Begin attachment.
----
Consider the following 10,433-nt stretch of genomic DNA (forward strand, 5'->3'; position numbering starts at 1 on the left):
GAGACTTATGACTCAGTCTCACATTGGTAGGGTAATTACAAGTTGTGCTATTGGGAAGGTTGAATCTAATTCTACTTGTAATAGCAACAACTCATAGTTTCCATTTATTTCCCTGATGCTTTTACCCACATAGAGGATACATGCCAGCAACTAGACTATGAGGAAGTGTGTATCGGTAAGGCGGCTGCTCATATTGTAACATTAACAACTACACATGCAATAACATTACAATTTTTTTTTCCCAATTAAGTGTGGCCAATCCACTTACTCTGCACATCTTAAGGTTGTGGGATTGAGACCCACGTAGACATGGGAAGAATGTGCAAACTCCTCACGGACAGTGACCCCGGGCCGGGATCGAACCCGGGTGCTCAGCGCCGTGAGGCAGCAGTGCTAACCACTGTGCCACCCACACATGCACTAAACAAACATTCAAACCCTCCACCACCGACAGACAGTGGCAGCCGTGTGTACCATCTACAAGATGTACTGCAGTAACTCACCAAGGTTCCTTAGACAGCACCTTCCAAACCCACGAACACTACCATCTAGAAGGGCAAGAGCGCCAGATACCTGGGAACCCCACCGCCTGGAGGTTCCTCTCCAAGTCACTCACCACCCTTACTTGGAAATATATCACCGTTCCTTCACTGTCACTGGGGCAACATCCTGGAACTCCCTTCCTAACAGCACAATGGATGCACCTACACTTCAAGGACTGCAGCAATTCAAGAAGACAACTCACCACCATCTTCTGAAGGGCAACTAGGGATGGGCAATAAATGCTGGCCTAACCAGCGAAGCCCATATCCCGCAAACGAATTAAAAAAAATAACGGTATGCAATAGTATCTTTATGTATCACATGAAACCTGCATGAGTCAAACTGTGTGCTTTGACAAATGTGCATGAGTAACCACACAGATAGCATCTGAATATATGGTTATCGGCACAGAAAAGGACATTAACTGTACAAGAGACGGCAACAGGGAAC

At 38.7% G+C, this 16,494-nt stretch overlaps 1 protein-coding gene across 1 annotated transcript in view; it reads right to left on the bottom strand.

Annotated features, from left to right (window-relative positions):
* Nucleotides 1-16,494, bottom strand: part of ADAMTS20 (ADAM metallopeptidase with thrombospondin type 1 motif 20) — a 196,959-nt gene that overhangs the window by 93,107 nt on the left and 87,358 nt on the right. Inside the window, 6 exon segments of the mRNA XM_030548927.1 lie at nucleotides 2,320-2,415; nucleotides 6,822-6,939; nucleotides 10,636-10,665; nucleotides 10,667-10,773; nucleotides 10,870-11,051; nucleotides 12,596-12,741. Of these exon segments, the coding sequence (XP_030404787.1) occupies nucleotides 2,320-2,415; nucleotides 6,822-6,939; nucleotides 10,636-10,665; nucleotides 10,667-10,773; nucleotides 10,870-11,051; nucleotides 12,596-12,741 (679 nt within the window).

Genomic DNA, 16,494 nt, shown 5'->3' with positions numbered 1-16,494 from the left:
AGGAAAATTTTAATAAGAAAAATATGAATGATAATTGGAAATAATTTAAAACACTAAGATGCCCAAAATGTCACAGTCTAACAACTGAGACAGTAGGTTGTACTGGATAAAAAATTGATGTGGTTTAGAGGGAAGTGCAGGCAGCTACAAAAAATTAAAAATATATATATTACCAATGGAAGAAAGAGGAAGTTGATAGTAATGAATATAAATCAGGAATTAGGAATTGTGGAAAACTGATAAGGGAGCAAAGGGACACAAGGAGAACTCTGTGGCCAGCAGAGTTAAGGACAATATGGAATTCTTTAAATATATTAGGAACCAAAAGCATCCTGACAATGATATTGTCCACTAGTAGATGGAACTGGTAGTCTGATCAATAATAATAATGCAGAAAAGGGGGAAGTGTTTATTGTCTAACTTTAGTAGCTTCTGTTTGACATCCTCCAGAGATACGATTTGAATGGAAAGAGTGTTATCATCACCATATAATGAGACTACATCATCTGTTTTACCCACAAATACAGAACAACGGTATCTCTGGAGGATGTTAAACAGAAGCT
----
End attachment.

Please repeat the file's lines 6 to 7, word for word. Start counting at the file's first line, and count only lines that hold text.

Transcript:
Genomic DNA, 16,494 nt, shown 5'->3' with positions numbered 1-16,494 from the left:
AGGAAAATTTTAATAAGAAAAATATGAATGATAATTGGAAATAATTTAAAACACTAAGATGCCCAAAATGTCACAGTCTAACAACTGAGACAGTAGGTTGTACTGGATAAAAAATTGATGTGGTTTAGAGGGAAGTGCAGGCAGCTACAAAAAATTAAAAATATATATATTACCAATGGAAGAAAGAGGAAGTTGATAGTAATGAATATAAATCAGGAATTAGGAATTGTGGAAAACTGATAAGGGAGCAAAGGGACACAAGGAGAACTCTGTGGCCAGCAGAGTTAAGGACAATATGGAATTCTTTAAATATATTAGGAACCAAAAGCATCCTGACAATGATATTGTCCACTAGTAGATGGAACTGGTAGTCTGATCAATAATAATAATGCAGAAAAGGGGGAAGTGTTTATTGTCTAACTTTAGTAGCTTCTGTTTGACATCCTCCAGAGATACGATTTGAATGGAAAGAGTGTTATCATCACCATATAATGAGACTACATCATCTGTTTTACCCACAAATACAGAACAACGGTATCTCTGGAGGATGTTAAACAGAAGCT